A World Without Pediatric Oncology Nurses

“Put me out of a job. Put us all out of a job”

There were a few of us sitting at the nurses station preparing for the day ahead of us. We were making small talk about childhood cancer, research funding and plans for the future. I hadn’t told many people of my future goals because I want to be sure they come true, but also because sometimes the goal feels too big and maybe little ole’ me shouldn’t strive to do all of the things I dream of.

Anyways, I was feeling excited so I shared with a few of my coworkers where I saw Fourth and Gold in the next 8 months. I could feel the giddiness in my voice when talking about it, I even made a joke regarding several people knocking on my door trying to get research funding. There was only 3 of my coworkers with me, and I swore them to secrecy (ahem Allie!), to which I knew they’d all respect my request, because, do they even think it could come true?

After we finished talking, I turned back around to finish up some computer work, my back turned to all of them, when Lindsey said

“Put me out of a job, Erin. Put us all out of a job.”

It took me a second to register what she said, but then it clicked and I smiled. These are the kind of pediatric oncology nurses I want to work with, these right here. The ones who love what they do, but hate that it’s a need. The ones that show up day in and day out, loving on families, but cursing the lack of research funding we have at our finger tips. The ones who text me at random hours asking questions about treatments, studies and bettering the life of a patient and family.

Pediatric oncology staff are a special bunch. We love our jobs, but we cringe at them, too. We’re incredibly excited when a child finishes treatment, but we’ll be more excited when a child doesn’t have to go through the grueling treatment. We love when your family becomes our family, but we’d love it just as much if we only saw you in public.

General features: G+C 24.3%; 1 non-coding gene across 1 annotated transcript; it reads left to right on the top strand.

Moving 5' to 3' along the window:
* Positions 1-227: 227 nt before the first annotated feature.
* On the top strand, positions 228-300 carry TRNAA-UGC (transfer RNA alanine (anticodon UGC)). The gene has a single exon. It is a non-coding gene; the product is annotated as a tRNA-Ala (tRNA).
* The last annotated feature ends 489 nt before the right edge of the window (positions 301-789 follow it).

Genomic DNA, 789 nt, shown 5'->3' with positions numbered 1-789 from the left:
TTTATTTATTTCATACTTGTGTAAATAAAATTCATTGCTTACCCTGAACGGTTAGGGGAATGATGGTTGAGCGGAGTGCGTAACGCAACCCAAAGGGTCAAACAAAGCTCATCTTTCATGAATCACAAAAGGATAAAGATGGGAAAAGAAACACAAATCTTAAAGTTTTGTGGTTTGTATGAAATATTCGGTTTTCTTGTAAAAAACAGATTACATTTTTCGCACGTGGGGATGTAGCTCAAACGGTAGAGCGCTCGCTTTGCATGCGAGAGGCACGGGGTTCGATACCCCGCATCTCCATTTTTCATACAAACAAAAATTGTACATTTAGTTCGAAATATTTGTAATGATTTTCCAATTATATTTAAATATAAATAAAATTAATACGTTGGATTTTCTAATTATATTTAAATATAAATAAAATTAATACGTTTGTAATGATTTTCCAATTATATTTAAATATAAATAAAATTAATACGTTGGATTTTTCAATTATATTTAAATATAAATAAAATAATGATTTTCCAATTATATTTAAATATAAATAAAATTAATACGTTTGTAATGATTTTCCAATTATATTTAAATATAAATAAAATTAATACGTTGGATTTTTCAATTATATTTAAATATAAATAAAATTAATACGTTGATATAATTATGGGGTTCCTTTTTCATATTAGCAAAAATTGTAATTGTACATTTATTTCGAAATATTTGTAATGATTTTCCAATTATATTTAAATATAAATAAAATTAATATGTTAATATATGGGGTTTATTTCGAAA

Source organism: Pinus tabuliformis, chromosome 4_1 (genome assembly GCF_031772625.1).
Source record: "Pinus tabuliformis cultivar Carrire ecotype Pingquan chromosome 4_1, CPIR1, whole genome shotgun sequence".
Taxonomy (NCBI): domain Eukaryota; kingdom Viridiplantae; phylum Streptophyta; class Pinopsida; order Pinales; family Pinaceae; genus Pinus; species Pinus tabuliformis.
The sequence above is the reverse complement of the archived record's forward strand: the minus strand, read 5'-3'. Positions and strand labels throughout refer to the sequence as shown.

I say this so much that sometimes I think my fingers automatically start typing “childhood cancer research only receives 4% of all funding from the National Institute of Health” but the truth is- if I’m not screaming it for all of the exhausted families on the front lines of the war, who will?

I do my best to keep Fourth and Gold and Erin the nurse separate. I don’t talk about Fourth and Gold without prompt at work and my blogs about research and more funding don’t correlate with me as a nurse. I am a pediatric oncology nurse who treats patients with my resources available and I am a own a small business who fights for more research funding so one day my nurse job doesn’t exist. I love both of my roles, the only difference between the two, is I hope one of those roles doesn’t exist in the near future.

Yesterday confirmed what I’ve always assumed, pediatric oncology healthcare staff are the some of the most compassionate people I’ve ever worked with. We are in love with our jobs, but would give them up in a split second if the alternative were to come to fruition. Seriously. I love my job and calling it a job is kind of funny, because half the time, it just feels like I’m getting paid to do what I love to do– take care of the coolest kids in the world, play games with them, make them laugh, learn about who they are and what makes them happy and earn the trust of not only them, but their families too.

In order for pediatric oncology nurses to be out of a job, we have to fund and find a more humane cure for childhood cancer. We need to find treatment that doesn’t leave lifetime devastating affects. We need to find treatment that doesn’t do more harm than good. We need to find treatment that doesn’t last for 3 years and take away the ability to have children or need a heart transplant. We need to find treatment that works 100% of the time.

How can we do this? We can pledge to donate money to childhood cancer research foundations who work tirelessly to help find a cure for childhood cancer. Research organizations such as Alex’s Lemonade Stand, St. Baldrick’s Foundation, Beat NB, Children’s Cancer Research Fund, Pediatric Brain Tumor Foundation, CURE Childhood Cancer… and soon to be… Fourth and Gold Foundation (if you’re reading this far, here is a hint into the future 😉 )… they need our support. These foundations are very transparent about where your donation is going, what grant you are supporting and what type of cancer you are helping treat.

A world without pediatric oncology nurses… hmm… can you see it?

Photo by Anna Shvets on Pexels.com

Advertisements

Leave a Reply